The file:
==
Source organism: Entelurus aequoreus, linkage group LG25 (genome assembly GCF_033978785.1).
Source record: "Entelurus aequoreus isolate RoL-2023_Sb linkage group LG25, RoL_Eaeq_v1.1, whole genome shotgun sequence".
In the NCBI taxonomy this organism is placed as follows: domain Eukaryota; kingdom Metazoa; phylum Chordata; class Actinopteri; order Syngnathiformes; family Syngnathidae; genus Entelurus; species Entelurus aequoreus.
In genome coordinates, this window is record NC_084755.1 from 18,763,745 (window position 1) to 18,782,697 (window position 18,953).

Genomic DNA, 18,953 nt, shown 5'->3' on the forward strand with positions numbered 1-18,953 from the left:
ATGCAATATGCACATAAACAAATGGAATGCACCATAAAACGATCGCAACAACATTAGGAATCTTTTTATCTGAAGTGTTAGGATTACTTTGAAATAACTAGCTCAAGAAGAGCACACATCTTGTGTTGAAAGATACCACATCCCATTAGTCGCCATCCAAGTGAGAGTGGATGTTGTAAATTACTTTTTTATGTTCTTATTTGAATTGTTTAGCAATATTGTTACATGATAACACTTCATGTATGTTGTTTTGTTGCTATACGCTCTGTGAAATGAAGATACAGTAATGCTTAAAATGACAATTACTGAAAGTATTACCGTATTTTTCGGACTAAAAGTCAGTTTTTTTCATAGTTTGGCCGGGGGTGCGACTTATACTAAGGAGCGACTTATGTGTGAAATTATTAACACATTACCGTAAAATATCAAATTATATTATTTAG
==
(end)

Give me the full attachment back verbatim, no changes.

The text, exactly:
Source organism: Entelurus aequoreus, linkage group LG25 (genome assembly GCF_033978785.1).
Source record: "Entelurus aequoreus isolate RoL-2023_Sb linkage group LG25, RoL_Eaeq_v1.1, whole genome shotgun sequence".
In the NCBI taxonomy this organism is placed as follows: domain Eukaryota; kingdom Metazoa; phylum Chordata; class Actinopteri; order Syngnathiformes; family Syngnathidae; genus Entelurus; species Entelurus aequoreus.
In genome coordinates, this window is record NC_084755.1 from 18,763,745 (window position 1) to 18,782,697 (window position 18,953).

Genomic DNA, 18,953 nt, shown 5'->3' on the forward strand with positions numbered 1-18,953 from the left:
ATGCAATATGCACATAAACAAATGGAATGCACCATAAAACGATCGCAACAACATTAGGAATCTTTTTATCTGAAGTGTTAGGATTACTTTGAAATAACTAGCTCAAGAAGAGCACACATCTTGTGTTGAAAGATACCACATCCCATTAGTCGCCATCCAAGTGAGAGTGGATGTTGTAAATTACTTTTTTATGTTCTTATTTGAATTGTTTAGCAATATTGTTACATGATAACACTTCATGTATGTTGTTTTGTTGCTATACGCTCTGTGAAATGAAGATACAGTAATGCTTAAAATGACAATTACTGAAAGTATTACCGTATTTTTCGGACTAAAAGTCAGTTTTTTTCATAGTTTGGCCGGGGGTGCGACTTATACTAAGGAGCGACTTATGTGTGAAATTATTAACACATTACCGTAAAATATCAAATTATATTATTTAG